Entrepreneurs are taking manufacturing by storm. Recent HBR article –Entrepreneurs Take On Manufacturing by Mark Muro gives you an interesting perspective on a hardware renaissance and a wave of new manufacturing companies coming from a vibrant local “maker movement” and hardware hobbyist communities.
Although makers and hobbyist provided a jump start, the community of startup manufacturers is growing bigger and mature. It heavily supported by the development of new tools and resources that helping to manufacturing companies to connect between hobbyist projects and manufacturing start-ups. Software is playing an important role. The article from Bolt VC put some lights on the role of software – each product today is considered as a trojan horse for software. As a result, software-enabled manufacturing startups are growing and have a potential for significant economical impact.
The potential of manufacturing transformation is huge. Here is an interesting passage from HBR article:
“new products — actual, physical products — will go from idea to store shelves in a matter of months.” Surely a surge of startup ferment would be energizing for America’s manufacturing sector. Such an age could be beneficial for the U.S. given the nation’s advantages in creativity, software, and cloud-based business organization, even if much of the resulting new production winds up offshore.
At the same time, new hardware companies are experience an interesting set of challenges. Each hardware startup is operating under the enormous stress of resources and product development and manufacturing activity. The timelines are crazy. Hardware startup is heavily dependent on resources and deliveries from variety of contractors – designers, supply chain, contract manufacturers, etc.
This is where it starts to get connected to engineering and manufacturing software. New manufacturing companies will require new software to support design, engineering and manufacturing processes of a different scale. What does it mean for software developers working on CAD, PDM, PLM, ERP and other tools?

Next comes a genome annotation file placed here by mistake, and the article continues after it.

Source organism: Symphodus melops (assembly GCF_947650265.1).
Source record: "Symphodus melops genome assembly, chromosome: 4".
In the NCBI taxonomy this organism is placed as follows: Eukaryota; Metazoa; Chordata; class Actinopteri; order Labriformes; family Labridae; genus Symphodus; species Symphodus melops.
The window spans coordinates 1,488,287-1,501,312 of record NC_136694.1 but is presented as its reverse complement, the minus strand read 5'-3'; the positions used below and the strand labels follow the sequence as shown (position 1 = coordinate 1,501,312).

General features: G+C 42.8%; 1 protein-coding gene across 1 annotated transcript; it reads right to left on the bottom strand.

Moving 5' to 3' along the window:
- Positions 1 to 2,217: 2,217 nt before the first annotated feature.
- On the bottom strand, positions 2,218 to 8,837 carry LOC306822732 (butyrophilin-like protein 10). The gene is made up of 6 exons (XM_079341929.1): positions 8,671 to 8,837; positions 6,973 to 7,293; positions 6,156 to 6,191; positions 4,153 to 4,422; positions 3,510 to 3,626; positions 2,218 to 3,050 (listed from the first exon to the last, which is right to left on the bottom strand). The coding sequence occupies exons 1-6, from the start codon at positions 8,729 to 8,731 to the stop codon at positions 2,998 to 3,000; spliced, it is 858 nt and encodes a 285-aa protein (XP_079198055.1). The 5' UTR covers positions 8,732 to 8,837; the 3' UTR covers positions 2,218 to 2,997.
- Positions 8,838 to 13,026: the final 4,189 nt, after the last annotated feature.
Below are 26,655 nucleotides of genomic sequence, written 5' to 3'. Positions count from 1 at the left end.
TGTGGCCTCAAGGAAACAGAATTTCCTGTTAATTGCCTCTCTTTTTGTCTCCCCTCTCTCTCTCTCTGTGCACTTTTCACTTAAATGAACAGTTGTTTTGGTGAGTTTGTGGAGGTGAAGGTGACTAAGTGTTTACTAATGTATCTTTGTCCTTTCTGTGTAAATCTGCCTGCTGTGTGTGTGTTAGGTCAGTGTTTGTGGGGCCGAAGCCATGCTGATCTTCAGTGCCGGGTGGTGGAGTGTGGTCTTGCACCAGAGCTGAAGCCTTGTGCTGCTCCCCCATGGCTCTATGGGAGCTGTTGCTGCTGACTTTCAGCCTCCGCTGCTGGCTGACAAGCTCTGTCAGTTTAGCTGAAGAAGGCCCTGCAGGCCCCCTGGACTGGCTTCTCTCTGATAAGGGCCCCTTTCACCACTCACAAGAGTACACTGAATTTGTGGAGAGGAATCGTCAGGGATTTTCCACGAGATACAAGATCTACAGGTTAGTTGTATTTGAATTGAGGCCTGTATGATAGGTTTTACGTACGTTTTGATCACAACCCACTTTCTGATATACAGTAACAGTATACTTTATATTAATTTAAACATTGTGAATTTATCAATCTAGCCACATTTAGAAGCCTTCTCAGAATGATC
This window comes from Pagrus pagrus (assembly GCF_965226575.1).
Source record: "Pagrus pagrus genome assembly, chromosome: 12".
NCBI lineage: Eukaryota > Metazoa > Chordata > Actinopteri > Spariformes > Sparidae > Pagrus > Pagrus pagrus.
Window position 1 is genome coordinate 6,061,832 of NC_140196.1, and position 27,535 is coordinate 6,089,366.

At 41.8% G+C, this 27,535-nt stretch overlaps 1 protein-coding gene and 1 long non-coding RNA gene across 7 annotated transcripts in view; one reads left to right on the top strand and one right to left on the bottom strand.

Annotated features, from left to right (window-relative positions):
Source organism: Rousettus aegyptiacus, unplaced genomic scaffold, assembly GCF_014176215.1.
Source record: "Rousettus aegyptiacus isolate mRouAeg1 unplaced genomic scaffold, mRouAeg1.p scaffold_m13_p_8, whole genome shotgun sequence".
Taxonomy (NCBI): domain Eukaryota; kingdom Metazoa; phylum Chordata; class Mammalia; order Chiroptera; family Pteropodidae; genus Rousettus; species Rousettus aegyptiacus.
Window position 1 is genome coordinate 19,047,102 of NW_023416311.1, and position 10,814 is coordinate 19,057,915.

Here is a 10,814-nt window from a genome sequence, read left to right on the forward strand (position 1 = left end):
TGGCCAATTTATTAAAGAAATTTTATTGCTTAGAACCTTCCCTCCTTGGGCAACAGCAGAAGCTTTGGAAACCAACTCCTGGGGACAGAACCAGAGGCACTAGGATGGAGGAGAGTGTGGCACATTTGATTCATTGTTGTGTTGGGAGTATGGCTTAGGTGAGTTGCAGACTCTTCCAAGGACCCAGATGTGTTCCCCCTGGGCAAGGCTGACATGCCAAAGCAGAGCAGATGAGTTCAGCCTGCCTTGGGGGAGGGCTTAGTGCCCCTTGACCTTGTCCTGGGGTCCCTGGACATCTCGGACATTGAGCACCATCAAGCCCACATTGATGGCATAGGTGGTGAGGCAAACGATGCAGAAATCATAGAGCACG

There is a need for tools that can support distributed design, simulation and 3D prototyping. Processes are distributed and global. A data and process management tools are needed. I wrote about it in my previous articles abouthardware startups. You can catch up on some specific articles – Why Kickstarter projects need PLM? ; 5 elements of PLM for hardware startup; The challenges of BoM management for small batch manufacturing.
We can see an initial reaction from CAD and PLM vendors. New cloud CAD and PLM tools are much easier to setup and use compared to original PLM platforms developed for large enterprise manufacturing companies. But this is just a beginning of the change, in my view. The magnitude of speed, distribution and flexibility of hardware startup processes is on a different level from any established manufacturing company. And it might require tuning and special configuration of software tools.
What is my conclusion? The development of hardware products by new startups still looks like insurgency. It is initially driven by new model of finance, open source tools and cheap electronic and supportive infrastructure. At the same time, hardware startups understand the importance of scaling up their businesses. It raises the questions related to data and process management. Software tools will be demanded to support design, manage product data records, supply chain and contract manufacturing projects. Just my thoughts…
picture credit thenextweb article